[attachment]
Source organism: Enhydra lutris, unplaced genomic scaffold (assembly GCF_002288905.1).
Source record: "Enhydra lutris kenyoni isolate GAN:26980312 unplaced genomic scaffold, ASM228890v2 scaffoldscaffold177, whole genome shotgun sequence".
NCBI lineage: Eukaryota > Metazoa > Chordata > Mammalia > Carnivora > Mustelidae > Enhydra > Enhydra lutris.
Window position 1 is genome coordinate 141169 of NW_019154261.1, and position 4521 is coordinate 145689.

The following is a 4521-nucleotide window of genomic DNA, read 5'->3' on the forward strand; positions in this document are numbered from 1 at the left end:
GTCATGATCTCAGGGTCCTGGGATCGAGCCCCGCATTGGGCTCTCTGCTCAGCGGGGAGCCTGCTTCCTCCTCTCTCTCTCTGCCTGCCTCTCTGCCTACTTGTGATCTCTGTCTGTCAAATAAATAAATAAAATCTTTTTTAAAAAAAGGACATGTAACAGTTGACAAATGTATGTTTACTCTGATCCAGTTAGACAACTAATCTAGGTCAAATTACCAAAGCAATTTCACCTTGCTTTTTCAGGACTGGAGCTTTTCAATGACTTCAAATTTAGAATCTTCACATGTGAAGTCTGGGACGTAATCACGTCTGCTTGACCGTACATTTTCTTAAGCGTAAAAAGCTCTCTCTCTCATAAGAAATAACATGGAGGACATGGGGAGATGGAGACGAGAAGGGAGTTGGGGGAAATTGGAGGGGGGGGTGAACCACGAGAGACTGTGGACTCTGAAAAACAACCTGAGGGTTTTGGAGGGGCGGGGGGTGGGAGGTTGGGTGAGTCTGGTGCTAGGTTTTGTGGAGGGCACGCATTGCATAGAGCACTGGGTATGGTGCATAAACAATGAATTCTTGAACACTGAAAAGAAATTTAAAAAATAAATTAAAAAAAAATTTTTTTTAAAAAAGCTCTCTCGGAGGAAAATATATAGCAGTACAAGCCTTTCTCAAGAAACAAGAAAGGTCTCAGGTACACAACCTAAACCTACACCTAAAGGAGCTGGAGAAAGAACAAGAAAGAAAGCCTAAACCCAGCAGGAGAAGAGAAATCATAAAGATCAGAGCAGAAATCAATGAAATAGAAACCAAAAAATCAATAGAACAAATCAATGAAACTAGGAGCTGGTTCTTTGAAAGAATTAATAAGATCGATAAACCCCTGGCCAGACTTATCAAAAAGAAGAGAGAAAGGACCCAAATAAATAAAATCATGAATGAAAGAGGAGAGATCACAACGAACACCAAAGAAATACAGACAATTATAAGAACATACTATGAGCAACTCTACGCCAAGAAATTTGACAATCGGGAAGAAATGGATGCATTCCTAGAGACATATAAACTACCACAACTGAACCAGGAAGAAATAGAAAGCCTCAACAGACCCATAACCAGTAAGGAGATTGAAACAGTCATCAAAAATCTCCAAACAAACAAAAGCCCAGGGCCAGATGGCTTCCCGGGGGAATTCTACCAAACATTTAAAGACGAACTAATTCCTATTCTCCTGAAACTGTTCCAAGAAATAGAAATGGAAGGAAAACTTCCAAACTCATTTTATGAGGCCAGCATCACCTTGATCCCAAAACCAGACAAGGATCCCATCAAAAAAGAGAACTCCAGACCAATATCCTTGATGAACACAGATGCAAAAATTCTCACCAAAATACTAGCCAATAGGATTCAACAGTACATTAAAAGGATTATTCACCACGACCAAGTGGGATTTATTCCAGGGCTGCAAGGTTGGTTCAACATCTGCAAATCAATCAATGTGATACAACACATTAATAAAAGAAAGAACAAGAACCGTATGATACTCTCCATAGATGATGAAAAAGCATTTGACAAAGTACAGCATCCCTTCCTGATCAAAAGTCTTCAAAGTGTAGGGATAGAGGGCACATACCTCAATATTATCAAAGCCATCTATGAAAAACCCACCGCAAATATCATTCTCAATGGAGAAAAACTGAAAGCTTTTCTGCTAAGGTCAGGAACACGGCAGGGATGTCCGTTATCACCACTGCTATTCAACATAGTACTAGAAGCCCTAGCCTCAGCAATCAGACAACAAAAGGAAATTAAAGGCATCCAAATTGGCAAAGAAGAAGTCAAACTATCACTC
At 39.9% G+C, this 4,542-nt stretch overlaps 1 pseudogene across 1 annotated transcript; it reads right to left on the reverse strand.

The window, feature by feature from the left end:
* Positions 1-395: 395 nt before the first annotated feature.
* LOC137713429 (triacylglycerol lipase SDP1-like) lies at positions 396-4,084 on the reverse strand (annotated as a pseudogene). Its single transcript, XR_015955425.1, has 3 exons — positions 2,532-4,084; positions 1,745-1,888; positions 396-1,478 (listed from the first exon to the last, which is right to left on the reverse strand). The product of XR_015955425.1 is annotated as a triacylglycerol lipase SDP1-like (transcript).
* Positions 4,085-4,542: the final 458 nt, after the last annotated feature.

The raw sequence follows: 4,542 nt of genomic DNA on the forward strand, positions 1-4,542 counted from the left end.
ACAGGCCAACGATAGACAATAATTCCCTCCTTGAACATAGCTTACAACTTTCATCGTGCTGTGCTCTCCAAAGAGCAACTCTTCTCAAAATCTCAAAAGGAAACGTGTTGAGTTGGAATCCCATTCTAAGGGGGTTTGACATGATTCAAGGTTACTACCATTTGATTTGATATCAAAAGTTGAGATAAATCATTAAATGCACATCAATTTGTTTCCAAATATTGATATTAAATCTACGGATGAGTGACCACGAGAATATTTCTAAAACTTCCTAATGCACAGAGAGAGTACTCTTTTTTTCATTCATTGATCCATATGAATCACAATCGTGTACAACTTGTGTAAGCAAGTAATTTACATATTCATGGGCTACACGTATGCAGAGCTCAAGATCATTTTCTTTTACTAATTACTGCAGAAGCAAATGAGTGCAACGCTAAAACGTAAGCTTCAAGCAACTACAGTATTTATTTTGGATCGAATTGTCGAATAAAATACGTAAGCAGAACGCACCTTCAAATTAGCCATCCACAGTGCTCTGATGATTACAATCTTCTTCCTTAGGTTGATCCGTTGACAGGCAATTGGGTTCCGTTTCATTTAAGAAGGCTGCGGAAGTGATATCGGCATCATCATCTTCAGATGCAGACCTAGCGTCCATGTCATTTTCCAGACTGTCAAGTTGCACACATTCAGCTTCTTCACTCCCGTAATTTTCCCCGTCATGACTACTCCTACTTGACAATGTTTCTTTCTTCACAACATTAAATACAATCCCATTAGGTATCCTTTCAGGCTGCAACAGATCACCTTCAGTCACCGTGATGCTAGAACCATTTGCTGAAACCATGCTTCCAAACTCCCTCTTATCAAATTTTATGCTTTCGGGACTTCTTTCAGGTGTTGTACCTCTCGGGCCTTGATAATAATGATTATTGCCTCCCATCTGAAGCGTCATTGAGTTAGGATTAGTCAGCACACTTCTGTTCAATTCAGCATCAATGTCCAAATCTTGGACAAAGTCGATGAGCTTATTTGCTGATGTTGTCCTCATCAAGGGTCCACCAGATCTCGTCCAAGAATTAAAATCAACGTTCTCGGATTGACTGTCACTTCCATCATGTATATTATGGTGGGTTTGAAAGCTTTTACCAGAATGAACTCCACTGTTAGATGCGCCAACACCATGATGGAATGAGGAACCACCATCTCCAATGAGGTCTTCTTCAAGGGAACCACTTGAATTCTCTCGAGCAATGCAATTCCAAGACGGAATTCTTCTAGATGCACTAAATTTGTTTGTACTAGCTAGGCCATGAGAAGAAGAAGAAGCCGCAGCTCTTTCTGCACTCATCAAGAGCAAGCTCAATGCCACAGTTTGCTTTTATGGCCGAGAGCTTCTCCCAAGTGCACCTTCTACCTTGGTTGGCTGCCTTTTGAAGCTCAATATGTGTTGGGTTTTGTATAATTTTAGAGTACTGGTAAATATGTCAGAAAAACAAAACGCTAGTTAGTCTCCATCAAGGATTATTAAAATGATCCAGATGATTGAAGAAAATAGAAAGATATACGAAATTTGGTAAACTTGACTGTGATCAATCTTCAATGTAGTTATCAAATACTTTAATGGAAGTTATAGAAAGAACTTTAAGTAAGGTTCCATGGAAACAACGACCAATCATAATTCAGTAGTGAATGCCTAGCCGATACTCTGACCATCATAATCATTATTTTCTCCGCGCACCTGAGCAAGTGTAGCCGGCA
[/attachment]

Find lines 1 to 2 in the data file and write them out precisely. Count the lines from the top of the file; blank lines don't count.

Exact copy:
Source organism: Enhydra lutris, unplaced genomic scaffold (assembly GCF_002288905.1).
Source record: "Enhydra lutris kenyoni isolate GAN:26980312 unplaced genomic scaffold, ASM228890v2 scaffoldscaffold177, whole genome shotgun sequence".